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Police Detain 1,000 Migrants in Market Raid

Published: October 30, 2013 (Issue # 1784)



  • A worker standing near the entrance to the Sadovod complex in 2009. The market was raided Monday by police.
    Photo: Denis Grishkin / Vedomosti

Police raided thesprawling Sadovod street market onthe southeastern outskirts ofMoscow on Monday, detaining about 1,000 migrants fromformer Soviet countries andan unknown amount ofsuspected counterfeit merchandise.

Theraid was part ofongoing inspections ofareas with heavy concentrations ofmigrants that started inAugust onthe heels ofan attack ona police officer bya Dagestani native atthe Matveyevsky market. Theinspections coincided with amayoral election campaign that exploited anti-immigration sentiment.

Theraids received anew impetus after thousands ofpeople rioted inthe Biryulyovo neighborhood insouthern Moscow earlier this month toprotest thekilling ofa resident that they blamed onan Azeri native working ata local market.

About 1,000 nationals ofKyrgyzstan, Tajikistan andUzbekistan were detained atSadovod onMonday tobe checked forinvolvement incrimes andviolations ofmigration law, city police spokesman Marat Bugulov told journalists, Interfax reported.

During theraid, thepolice also confiscated alarge amount ofmerchandise that they suspected tobe counterfeit, as well as anair pistol, bats andother weapons, Bugulov said.

Such operations are carried out byemployees ofthe Moscow police department regularly as part ofefforts todecriminalize thecapitals markets, Bugulov said.

Thepolice conducted asecurity check as well, examining intercity buses that park atthe market forexplosives, without finding any. Thechecks were apparently prompted bya suicide bombers attack ona bus inVolgograd onOct. 21 that killed seven people andinjured 33, as thebomber had originally been traveling fromthe Dagestani capital ofMakhachkala tothe Sadovod market.

Mondays raid atSadovod was thesecond such inspection atthe market inthe last three months. During aninspection inearly August, police detained more than 1,000 people.

Sadovod was opened inthe mid-1990s under former Mayor Yury Luzhkov forselling merchandise forgardeners, but has since expanded andnow also features pets, construction materials, clothes, carpets andtextiles. It occupies anarea ofmore than 38 hectares near theMoscow Ring Road. But while officially theauthorities are fighting illegal migration, certain groups inthe government may be using thelatest market raids toredistribute property or get anew car or dacha, inexchange forturning ablind eye toviolations, said Andrei Tumanov, aState Duma deputy with AJust Russia andhead ofthe Sadovody Rossii, or Gardeners ofRussia, association.

Sadovod is located inan area known as golden land because ofhigh land prices, Tumanov said.

But Nadezhda Spiridonova, aspokeswoman forthe billionaire co-owners ofthe market, God Nisanov andZarakh Iliyev, denied thepossibility ofa commercial conflict.

We do not think so, she said.

According toVedomosti, themarkets co-owners Nisanov andIliyev also controlled Moscows Cherkizovsky market, which was shut down in2009 over counterfeit produce andmigration violations.

Thetwo businessmen now co-own theMoskva market inthe Moscow district ofLyublino andseveral popular shopping malls inthe city, including Yevropeysky near theKiyevskaya metro station, theGrand furniture store, anda mall inthe Moskva City business district. They also own theRadisson Royal Hotel andRadisson SAS Slavyanskaya, Vedomosti reported.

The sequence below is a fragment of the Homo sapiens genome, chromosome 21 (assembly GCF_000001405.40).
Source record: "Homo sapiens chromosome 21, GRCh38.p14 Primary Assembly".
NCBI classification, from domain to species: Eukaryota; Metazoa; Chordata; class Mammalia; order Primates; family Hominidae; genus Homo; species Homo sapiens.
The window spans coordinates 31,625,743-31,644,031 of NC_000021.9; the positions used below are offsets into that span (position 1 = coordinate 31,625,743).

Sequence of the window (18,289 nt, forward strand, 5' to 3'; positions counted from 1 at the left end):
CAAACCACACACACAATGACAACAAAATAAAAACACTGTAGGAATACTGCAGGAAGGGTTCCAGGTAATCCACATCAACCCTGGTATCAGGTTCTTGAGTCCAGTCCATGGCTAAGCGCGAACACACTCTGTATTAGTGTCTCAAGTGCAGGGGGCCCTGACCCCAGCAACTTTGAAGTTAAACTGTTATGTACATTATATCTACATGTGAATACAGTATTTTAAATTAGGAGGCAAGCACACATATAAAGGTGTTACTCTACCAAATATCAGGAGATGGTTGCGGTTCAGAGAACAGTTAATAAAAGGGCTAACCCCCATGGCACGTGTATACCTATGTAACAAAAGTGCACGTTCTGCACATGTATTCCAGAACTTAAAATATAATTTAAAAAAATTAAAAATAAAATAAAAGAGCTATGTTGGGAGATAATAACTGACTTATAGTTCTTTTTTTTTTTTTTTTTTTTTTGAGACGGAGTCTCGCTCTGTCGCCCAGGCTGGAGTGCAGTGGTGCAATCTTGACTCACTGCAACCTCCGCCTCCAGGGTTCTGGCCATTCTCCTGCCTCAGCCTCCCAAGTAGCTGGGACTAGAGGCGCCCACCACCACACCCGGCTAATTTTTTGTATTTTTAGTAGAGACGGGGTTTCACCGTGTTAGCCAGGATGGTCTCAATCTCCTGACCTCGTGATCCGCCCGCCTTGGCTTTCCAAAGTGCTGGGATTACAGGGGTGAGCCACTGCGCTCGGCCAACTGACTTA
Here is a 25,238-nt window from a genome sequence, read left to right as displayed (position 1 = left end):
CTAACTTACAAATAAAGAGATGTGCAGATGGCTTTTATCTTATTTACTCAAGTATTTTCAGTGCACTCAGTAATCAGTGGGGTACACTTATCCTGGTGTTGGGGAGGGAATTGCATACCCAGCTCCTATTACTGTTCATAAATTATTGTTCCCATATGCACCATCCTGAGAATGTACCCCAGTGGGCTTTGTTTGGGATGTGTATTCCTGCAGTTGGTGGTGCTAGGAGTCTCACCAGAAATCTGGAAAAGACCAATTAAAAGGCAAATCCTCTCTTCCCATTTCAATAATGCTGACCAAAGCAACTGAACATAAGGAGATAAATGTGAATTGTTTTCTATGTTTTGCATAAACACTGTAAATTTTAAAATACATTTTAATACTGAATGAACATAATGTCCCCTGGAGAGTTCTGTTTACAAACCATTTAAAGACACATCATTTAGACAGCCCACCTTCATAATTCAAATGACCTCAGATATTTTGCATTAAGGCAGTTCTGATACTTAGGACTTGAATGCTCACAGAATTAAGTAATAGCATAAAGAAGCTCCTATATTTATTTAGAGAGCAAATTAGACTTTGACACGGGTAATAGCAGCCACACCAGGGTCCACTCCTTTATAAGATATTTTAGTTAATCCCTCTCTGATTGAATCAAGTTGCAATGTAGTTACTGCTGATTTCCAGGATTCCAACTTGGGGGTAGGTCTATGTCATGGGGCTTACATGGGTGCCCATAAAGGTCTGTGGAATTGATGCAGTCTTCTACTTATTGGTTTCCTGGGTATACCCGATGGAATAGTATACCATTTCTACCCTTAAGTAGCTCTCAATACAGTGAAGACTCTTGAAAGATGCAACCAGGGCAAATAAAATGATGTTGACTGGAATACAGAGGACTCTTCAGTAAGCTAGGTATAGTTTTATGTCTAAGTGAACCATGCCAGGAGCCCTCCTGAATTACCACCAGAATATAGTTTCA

Another co-owner ofthe Sadovod market, Ilgam Ragimov, is aclose associate ofPresident Vladimir Putin, according toForbes.





 


ALL ABOUT TOWN

Thursday, Jan. 29



Attend a master class on how to deal with complicated business negotiations today at the International Banking Institute, 6 Malaya Sadovaya Ulitsa. Running from 3 to 6 p.m., Vadim Sokolov, an assistant professor at the St. Petersburg State University of Economics, will introduce aspects of managing the negotiation process and increasing its effectiveness. Attendance is free with pre-registration by telephone on 909 3056 or online at www.ibispb.ru



Celebrate what would be writer Anton Chekhov's 155th birthday at the Bokvoed bookshop at 46 Nevsky Prospekt. Starting at 5 p.m., the legendary author will be feted with readings of his stories and short performances based on his plays by various St. Petersburg actors. Chekhov's books will also be offered at a 15% discount during the event.



Friday, Jan. 30



The Lermontov Central Library, 19 Liteyny Prospekt, will screen 'Almost Famous in English with Russian subtitles at 6:30 p.m. Cameron Crowe's Academy Award-winning comedy from 2000 stars Billy Crudup, Kate Hudson, and Patrick Fugit, and tells the story of a budding music journalist at Rolling Stone magazine in the 1970s. Admission is free.



Meet renowned Russian poet, journalist and writer Dmitry Bykov, famous for his biographies of Boris Pasternak, Bulat Okudzhava and Maxim Gorky, and winner of 2006 National Bestseller Award. Bykov will read old and new poems as well as answer questions about his works at the St. Petersburg Philharmonic, Main Hall, at 7 p.m. Tickets start at 1,000 rubles and are available at city ticket offices and the from the Philharmonic website www.philharmonia.spb.ru.



A retrospective of the films of Roman Polanski starts today at Loft-Project Etagi, 74 Ligovsky Prospekt, with a screening of Repulsion at 7 p.m. and Rosemarys Baby at 9:15 p.m. The series runs through Feb. 4 and will include Polanski's eminently creepy The Tenant, the cult comedy The Fearless Vampire Killers and Cul-de-sac among others. Tickets are 150-200 rubles and the complete schedule is available at www.vk.com/artpokaz/



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